Some basic strategies for (safely) sending your money overseas
James Stack, who publishes InvesTech, a market commentary in Whitefish, Mont., is known as a cautious investor. But careful as he is about stashing his money, Mr. Stack is not averse to looking abroad. His model portfolio, as of early March, has a small position about 4 percent in international mutual funds.
The reason: diversification. International investing, according to experts such as Stack, allows a person to hedge their positions in the giant US market by buying quality companies from abroad.
Roughly half the world market capitalization is now found outside the US. And for small investors, experts say, there have never been as many painless ways to invest in overseas markets as there are now. Nor have the costs linked with international investing ever been so low.
Here's how a person can legitimately invest in overseas firms without losing too much sleep at night.
ADRs. Technically known as American Depositary Receipts, these are holdings in global firms, such as Sony, Nokia, British Petroleum, Shell Oil, British Telecom, that are listed on US exchanges. Many of the firms are "self-sponsored": The companies pick up administrative costs. "Unsponsored" companies, usually smaller firms, can also be obtained through brokers, but have higher commission charges.
Buying shares in an ADR is easy: Any stockbroker can get you in. You will have to pay a brokerage commission and fill out a few forms. That's about it.
International mutual funds. These are "pure play" funds that invest in overseas companies and can be obtained through most fund groups. Some prominent firms such as Templeton, now part of Franklin-Templeton specialize in the funds. International funds invest only in companies headquartered outside the United States. "Global," or "world" funds," in contrast, carry both international and US companies.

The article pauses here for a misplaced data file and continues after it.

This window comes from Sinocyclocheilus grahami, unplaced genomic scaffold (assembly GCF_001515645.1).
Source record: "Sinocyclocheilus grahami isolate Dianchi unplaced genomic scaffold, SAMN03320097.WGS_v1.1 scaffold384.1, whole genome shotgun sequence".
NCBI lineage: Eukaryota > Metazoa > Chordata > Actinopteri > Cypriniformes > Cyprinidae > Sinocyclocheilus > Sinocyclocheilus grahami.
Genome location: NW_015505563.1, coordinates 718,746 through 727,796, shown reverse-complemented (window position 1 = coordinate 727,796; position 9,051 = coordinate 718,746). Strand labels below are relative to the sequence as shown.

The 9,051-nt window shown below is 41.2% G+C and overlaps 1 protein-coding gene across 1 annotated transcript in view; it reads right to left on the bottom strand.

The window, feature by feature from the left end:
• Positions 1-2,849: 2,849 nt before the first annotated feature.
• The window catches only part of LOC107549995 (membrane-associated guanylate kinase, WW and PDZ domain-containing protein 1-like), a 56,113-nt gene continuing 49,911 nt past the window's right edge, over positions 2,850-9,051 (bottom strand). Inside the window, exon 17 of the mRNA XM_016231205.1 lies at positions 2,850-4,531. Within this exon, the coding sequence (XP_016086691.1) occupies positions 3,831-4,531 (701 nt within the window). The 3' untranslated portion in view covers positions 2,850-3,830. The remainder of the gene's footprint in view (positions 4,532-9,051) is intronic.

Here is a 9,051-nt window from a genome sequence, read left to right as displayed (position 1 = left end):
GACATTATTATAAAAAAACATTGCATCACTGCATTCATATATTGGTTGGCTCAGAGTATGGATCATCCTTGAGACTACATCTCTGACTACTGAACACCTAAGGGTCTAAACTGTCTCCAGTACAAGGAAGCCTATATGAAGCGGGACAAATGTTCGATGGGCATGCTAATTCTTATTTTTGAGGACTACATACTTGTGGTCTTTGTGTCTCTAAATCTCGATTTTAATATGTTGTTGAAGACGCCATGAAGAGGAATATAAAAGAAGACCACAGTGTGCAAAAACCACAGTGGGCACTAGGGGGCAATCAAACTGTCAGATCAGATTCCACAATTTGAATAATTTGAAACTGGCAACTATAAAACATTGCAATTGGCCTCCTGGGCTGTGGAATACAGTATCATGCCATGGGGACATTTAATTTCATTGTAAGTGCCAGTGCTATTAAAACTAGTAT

"If you already own a US mutual fund, you will want to get an international fund for genuine diversification," says Bridget Hughes, who tracks international funds for information firm Morningstar Inc., in Chicago. Ms. Hughes believes small investors should have between 10 percent and 30 percent of their assets in international companies.
Emerging-market funds. Along with gold funds, these are the go-go funds of 2002. According to Lipper, Inc., emerging-market funds are up 11 percent since Dec. 31, 2001. (Gold funds, which are widely considered to be more volatile, are up 18 percent.)
US multinational companies. Consider buying firms that derive a substantial part of their earnings from abroad. Example: IBM, McDonald's, Boeing, Gillette, General Motors, are all firms with sizable sales abroad. One can buy such companies either as individual stocks, through a broker, or mutual funds that specialize in such companies. Examples: The Papp-America Abroad Fund, and Papp-America-Pacific Rim Fund, which invest in US firms with a strong overseas presence, as well as overseas firms operating in the US.
Finally, most experts stress that small investors are probably best off not directly investing abroad such as through currency-trading ventures or overseas bank accounts. Such trading is highly sophisticated, subject to fraud, costly, and requires day-to-day monitoring.
If you want to buy international stocks or bonds, the easiest way, says Ms. Hughes, is just to invest in a well-known international mutual fund.